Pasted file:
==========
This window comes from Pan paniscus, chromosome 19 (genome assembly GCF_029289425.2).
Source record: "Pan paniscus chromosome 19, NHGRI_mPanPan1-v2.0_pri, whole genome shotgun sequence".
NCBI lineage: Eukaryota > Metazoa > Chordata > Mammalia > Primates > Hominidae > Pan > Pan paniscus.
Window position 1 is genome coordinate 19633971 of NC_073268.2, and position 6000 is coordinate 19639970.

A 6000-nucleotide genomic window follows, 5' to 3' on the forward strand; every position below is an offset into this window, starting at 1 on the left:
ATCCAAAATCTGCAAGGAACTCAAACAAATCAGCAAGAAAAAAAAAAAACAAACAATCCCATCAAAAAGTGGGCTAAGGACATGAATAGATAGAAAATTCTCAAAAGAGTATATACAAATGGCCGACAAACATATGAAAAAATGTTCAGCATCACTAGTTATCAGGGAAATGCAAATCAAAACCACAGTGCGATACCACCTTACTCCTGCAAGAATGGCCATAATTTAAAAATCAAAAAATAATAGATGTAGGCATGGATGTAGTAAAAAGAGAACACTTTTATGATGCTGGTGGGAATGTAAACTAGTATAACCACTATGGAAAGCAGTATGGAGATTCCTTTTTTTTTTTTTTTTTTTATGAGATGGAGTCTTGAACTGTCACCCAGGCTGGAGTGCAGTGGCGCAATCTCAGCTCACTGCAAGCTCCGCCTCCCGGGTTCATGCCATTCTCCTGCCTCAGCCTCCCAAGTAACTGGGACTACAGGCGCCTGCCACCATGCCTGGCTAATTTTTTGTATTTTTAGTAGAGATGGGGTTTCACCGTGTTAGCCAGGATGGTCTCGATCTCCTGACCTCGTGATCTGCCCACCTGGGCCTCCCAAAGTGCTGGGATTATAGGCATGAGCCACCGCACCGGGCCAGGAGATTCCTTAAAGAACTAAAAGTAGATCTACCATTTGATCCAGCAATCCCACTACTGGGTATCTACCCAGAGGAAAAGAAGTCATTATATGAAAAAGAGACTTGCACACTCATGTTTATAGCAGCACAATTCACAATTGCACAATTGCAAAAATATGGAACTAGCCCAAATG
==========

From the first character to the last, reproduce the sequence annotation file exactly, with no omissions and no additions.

This window comes from Pan paniscus, chromosome 19 (genome assembly GCF_029289425.2).
Source record: "Pan paniscus chromosome 19, NHGRI_mPanPan1-v2.0_pri, whole genome shotgun sequence".
NCBI lineage: Eukaryota > Metazoa > Chordata > Mammalia > Primates > Hominidae > Pan > Pan paniscus.
Window position 1 is genome coordinate 19633971 of NC_073268.2, and position 6000 is coordinate 19639970.

A 6000-nucleotide genomic window follows, 5' to 3' on the forward strand; every position below is an offset into this window, starting at 1 on the left:
ATCCAAAATCTGCAAGGAACTCAAACAAATCAGCAAGAAAAAAAAAAAACAAACAATCCCATCAAAAAGTGGGCTAAGGACATGAATAGATAGAAAATTCTCAAAAGAGTATATACAAATGGCCGACAAACATATGAAAAAATGTTCAGCATCACTAGTTATCAGGGAAATGCAAATCAAAACCACAGTGCGATACCACCTTACTCCTGCAAGAATGGCCATAATTTAAAAATCAAAAAATAATAGATGTAGGCATGGATGTAGTAAAAAGAGAACACTTTTATGATGCTGGTGGGAATGTAAACTAGTATAACCACTATGGAAAGCAGTATGGAGATTCCTTTTTTTTTTTTTTTTTTTATGAGATGGAGTCTTGAACTGTCACCCAGGCTGGAGTGCAGTGGCGCAATCTCAGCTCACTGCAAGCTCCGCCTCCCGGGTTCATGCCATTCTCCTGCCTCAGCCTCCCAAGTAACTGGGACTACAGGCGCCTGCCACCATGCCTGGCTAATTTTTTGTATTTTTAGTAGAGATGGGGTTTCACCGTGTTAGCCAGGATGGTCTCGATCTCCTGACCTCGTGATCTGCCCACCTGGGCCTCCCAAAGTGCTGGGATTATAGGCATGAGCCACCGCACCGGGCCAGGAGATTCCTTAAAGAACTAAAAGTAGATCTACCATTTGATCCAGCAATCCCACTACTGGGTATCTACCCAGAGGAAAAGAAGTCATTATATGAAAAAGAGACTTGCACACTCATGTTTATAGCAGCACAATTCACAATTGCACAATTGCAAAAATATGGAACTAGCCCAAATG